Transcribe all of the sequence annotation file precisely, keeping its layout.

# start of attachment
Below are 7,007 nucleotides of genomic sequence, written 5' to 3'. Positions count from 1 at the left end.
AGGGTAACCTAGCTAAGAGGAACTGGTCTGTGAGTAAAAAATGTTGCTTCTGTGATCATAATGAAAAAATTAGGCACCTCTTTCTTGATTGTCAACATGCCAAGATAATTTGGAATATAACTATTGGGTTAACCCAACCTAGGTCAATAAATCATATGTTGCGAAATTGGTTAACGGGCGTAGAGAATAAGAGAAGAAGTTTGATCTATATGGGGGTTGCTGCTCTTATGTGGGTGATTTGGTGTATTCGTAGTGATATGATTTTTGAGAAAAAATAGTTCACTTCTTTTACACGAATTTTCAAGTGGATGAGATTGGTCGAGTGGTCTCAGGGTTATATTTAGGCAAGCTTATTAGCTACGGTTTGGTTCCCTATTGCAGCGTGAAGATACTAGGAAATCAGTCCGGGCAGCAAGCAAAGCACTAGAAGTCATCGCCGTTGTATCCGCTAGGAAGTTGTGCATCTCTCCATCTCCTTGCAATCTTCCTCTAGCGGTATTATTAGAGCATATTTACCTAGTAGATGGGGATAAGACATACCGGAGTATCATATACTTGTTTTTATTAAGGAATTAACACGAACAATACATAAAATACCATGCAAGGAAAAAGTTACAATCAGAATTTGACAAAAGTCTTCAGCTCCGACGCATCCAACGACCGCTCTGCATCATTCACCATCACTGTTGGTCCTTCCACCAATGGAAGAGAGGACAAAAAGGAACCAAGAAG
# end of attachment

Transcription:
Below are 7,007 nucleotides of genomic sequence, written 5' to 3'. Positions count from 1 at the left end.
AGGGTAACCTAGCTAAGAGGAACTGGTCTGTGAGTAAAAAATGTTGCTTCTGTGATCATAATGAAAAAATTAGGCACCTCTTTCTTGATTGTCAACATGCCAAGATAATTTGGAATATAACTATTGGGTTAACCCAACCTAGGTCAATAAATCATATGTTGCGAAATTGGTTAACGGGCGTAGAGAATAAGAGAAGAAGTTTGATCTATATGGGGGTTGCTGCTCTTATGTGGGTGATTTGGTGTATTCGTAGTGATATGATTTTTGAGAAAAAATAGTTCACTTCTTTTACACGAATTTTCAAGTGGATGAGATTGGTCGAGTGGTCTCAGGGTTATATTTAGGCAAGCTTATTAGCTACGGTTTGGTTCCCTATTGCAGCGTGAAGATACTAGGAAATCAGTCCGGGCAGCAAGCAAAGCACTAGAAGTCATCGCCGTTGTATCCGCTAGGAAGTTGTGCATCTCTCCATCTCCTTGCAATCTTCCTCTAGCGGTATTATTAGAGCATATTTACCTAGTAGATGGGGATAAGACATACCGGAGTATCATATACTTGTTTTTATTAAGGAATTAACACGAACAATACATAAAATACCATGCAAGGAAAAAGTTACAATCAGAATTTGACAAAAGTCTTCAGCTCCGACGCATCCAACGACCGCTCTGCATCATTCACCATCACTGTTGGTCCTTCCACCAATGGAAGAGAGGACAAAAAGGAACCAAGAAG